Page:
The Far-Reaching Impact of Space Commercialization

We speak to Cynthia Bouthot and Jonathan Volk on the far-reaching impact of space commerce on various industries.


Morten Seja
Economic Growth Adviser
More about Morten Seja
Highlights from this article

What we have found is there are lots of applications and we have worked with lots of companies, both big fortune 500, as well as startup, bringing their cutting edge research or manufacturing to space so that they could actually achieve higher quality products, better performance products, novel materials, and increased R&D throughput.

Many, if not most of the pharmaceutical companies going up to space to do crystallization for better drug development and delivery systems, we're seeing accelerated disease models.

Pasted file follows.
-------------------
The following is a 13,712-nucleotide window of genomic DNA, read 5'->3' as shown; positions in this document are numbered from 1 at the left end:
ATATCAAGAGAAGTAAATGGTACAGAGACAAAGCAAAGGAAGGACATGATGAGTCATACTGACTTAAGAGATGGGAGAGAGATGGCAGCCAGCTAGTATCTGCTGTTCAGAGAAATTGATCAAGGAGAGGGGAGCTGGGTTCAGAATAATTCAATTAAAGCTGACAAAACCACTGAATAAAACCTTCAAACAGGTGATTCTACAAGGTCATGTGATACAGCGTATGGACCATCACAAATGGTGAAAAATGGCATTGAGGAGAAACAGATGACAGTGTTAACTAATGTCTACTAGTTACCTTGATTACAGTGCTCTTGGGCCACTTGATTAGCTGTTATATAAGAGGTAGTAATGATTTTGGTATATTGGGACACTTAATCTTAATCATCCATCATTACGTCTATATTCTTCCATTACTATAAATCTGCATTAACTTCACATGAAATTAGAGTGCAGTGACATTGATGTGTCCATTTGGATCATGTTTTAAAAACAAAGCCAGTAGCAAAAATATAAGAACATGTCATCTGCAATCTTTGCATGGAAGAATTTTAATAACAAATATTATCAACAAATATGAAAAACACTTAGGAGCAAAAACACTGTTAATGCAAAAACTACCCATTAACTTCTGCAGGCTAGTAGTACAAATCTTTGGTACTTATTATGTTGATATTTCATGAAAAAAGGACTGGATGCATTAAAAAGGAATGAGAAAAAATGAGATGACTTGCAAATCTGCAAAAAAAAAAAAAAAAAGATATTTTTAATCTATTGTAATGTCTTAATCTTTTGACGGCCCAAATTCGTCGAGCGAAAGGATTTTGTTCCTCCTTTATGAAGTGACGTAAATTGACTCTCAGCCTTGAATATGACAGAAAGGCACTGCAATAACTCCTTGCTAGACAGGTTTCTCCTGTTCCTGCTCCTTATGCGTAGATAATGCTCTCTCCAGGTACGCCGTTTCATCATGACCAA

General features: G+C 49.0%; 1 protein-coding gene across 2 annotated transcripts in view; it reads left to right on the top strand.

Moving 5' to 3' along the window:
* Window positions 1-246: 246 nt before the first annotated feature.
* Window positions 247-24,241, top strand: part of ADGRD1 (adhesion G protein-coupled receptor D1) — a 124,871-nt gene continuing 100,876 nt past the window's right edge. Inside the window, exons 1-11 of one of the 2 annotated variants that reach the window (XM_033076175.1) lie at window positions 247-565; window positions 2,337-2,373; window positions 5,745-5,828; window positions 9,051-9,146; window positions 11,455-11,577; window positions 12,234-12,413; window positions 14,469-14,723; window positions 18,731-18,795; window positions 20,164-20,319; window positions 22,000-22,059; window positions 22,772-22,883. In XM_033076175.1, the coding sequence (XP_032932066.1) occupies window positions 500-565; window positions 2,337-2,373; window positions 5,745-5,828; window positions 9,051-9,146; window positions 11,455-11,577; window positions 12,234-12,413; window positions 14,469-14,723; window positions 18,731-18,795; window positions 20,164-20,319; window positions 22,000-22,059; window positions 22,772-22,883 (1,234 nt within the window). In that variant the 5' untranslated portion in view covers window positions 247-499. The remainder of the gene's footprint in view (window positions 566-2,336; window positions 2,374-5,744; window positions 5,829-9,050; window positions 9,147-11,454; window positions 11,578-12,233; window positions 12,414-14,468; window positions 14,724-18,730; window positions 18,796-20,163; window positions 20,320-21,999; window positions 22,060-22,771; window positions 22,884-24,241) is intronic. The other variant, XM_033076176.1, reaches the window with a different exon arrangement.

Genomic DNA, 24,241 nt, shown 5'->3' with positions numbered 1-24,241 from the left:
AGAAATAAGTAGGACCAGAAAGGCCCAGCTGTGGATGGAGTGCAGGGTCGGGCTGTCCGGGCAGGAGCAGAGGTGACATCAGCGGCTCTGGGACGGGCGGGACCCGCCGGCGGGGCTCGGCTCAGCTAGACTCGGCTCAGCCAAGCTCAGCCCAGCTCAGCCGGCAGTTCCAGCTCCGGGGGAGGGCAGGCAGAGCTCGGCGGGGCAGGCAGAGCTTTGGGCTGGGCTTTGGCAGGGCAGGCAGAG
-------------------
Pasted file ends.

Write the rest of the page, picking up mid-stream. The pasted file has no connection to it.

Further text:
We're seeing lots of activity and crop science looking at vertical agriculture or water management.

A small startup based in the Northeast wants to utilize electro deposition to make retinal implants. And they found through some R and D testing initially on the space station that those can be made much more effectively without fewer defects. So they perform better a lot of times in materials, even when you get down to a very molecular level defects cause bad materials and it's bad product. So, this company is now done several iterations of experimentation and shown that that microgravity does help make a better implant.

Semiconductor companies are looking at manufacturing wafers Cause obviously, you know, on earth we have these clean rooms where they're very concerned about defects in it and you have to scrap away if it's not made right. So the risk goes down with the risk of defects and microgravity going down. So you're looking at semiconductor companies potentially utilizing space for initially for R&D, but then eventually a pathway to manufacturing.

Companies utilizing space, RYD like Procter and gamble once utilize space to help improve the shelf life of their various products. They last long, you don't have to scrap as fast.

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